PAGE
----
Scanning 35mm at home vs scanning at the the minilab

Recently I had my local Max Spielmann photo store develop and scan a roll of Kodak Portra 160 film that I’d put through my Olympus Trip 35. Having not used that store before I was a little nervous at what might come back. My experience with using different development services up til now has been patchy, with Boots, LomoLab and Snappy Snaps all delivering quite variable results.

In this case I was actually quite pleased with the results, nice bright colours and punchy contrast, but the files were relatively small (1840 × 1232) so I wondered how different the images might look scanning them myself on the Epson V550.

My settings were 2400 ppi, using Digital ICE dirt and scratch removal, but leaving everything else off. Here are a few comparisons…


Minilab Scan 1
Max Spielmann development and scan
Epson V550 scan – as scanned, unedited

The minilab scan is bright, contrasty and saturated, almost to the extent that it looks like some sort of “lomo” filter has been added. However the Epson scan reveals the true natural and gentle tones that Portra is known for. In the crops below extra details can be seen in the eyes and the beard.

Edited Epson scan

For personal preference I added a little warmth and saturation back into the scanned version to take it partway back towards the bold coloration that came from the lab.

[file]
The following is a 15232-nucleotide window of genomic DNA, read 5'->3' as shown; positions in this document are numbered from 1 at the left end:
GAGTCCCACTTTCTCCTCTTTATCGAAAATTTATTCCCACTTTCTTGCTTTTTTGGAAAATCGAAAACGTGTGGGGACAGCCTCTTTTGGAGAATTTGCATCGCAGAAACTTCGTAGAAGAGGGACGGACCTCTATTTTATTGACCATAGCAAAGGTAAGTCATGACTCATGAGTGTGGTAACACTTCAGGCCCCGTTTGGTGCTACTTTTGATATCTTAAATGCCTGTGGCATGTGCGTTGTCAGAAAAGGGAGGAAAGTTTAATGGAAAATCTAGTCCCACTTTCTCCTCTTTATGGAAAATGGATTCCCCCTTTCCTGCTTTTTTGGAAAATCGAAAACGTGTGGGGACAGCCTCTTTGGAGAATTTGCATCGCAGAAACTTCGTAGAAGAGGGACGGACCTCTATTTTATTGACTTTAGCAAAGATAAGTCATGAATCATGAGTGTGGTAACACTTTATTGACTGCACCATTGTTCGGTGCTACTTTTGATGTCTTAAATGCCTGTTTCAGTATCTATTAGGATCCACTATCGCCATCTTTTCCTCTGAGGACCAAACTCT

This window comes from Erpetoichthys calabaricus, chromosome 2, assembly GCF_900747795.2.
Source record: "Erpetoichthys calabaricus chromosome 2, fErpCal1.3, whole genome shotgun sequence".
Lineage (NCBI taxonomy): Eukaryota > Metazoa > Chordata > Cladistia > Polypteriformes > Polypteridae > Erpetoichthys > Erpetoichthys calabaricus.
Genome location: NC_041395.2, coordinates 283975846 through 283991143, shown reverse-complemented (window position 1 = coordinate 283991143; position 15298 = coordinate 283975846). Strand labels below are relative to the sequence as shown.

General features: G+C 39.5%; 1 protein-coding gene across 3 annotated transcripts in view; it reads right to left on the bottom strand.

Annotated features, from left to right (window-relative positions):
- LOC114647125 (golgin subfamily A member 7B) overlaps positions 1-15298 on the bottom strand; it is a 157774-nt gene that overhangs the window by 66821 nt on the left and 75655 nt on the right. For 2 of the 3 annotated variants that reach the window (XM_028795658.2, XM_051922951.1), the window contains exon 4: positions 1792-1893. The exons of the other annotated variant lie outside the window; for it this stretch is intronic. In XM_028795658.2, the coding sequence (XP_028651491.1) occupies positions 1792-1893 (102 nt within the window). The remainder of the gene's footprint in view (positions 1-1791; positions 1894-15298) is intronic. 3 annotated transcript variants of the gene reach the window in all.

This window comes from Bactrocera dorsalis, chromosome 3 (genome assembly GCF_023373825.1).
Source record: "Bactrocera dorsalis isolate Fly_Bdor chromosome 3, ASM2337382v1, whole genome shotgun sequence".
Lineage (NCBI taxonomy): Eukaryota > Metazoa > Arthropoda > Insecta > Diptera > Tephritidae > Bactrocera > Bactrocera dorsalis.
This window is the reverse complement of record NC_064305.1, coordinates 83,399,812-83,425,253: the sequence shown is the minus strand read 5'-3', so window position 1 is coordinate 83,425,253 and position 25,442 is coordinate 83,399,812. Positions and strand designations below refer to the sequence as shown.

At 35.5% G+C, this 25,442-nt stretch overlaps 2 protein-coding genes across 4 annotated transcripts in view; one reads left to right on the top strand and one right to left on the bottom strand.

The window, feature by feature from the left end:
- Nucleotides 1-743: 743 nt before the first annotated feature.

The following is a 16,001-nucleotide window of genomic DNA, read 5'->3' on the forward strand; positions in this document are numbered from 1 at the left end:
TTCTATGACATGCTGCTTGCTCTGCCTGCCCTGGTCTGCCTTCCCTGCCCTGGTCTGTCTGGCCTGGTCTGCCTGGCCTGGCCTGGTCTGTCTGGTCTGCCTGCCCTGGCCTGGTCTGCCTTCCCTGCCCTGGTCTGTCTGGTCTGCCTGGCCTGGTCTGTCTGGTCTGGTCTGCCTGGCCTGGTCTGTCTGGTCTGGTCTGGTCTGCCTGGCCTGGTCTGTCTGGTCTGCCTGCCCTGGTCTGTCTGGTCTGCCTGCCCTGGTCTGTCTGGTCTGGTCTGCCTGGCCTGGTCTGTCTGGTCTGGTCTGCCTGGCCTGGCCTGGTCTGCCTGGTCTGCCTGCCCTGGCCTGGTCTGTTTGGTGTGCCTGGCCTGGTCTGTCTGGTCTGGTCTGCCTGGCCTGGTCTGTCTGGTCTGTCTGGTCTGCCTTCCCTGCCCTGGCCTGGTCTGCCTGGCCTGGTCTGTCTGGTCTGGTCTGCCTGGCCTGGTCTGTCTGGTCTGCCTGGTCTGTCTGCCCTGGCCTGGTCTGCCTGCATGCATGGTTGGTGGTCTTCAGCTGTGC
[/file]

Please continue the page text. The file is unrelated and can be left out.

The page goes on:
Another few comparisons…



In all cases, the minilab versions make for perfectly serviceable, appealing photographs, but so much subtlety is lost. The lesson here seems to be that if you’re reliant on a local in-store minilab to do the scanning for you, you might as well stick to cheap colour film as the more sophisticated tones of the more expensive stuff is going to be completely lost.

That said I can’t imagine many people using stocks such as Portra without access to higher quality scans, but it’s interesting to see the difference nonetheless. I’ll certainly be saving my pennies and just get the labs to process the film and do the digitising myself in future.



8 thoughts on “Scanning 35mm at home vs scanning at the the minilab

  1. Saving on scanning was the first reason to buy a scanner for me. But scanning film yourself also gives opportunities to control the quality to some extent. Either by using more advanced software like SilverFast, or by just scanning in tiff without any changes to the negative and then “developing” it in Lightroom. Good luck with it!


    1. So my guilty secret is that I don’t have Lightroom. Been making do with Photoshop Elements which doesn’t give enough control. Think Lightroom has to be my next investment!


      1. I’m honestly not the fan of this way of processing negs, it takes too much time to scan a roll into tiff, so I just rely on Epson software and then add contrast and sharpness if needed, which you can do easily without LR, I suppose. But the photography bundle from Adobe (Ps+Lr) costs only $10 a month, so you might as well try it.


  2. This is a timely “real World” article for me. I was just wondering what operating system your scanner is working with? I’m very keen to buy the scanner but I have a mac and worry whether there will be compatibility issues.



Leave a Reply to Lee Cancel reply

Fill in your details below or click an icon to log in: Logo

You are commenting using your account. Log Out /  Change )

Facebook photo

You are commenting using your Facebook account. Log Out /  Change )

Connecting to %s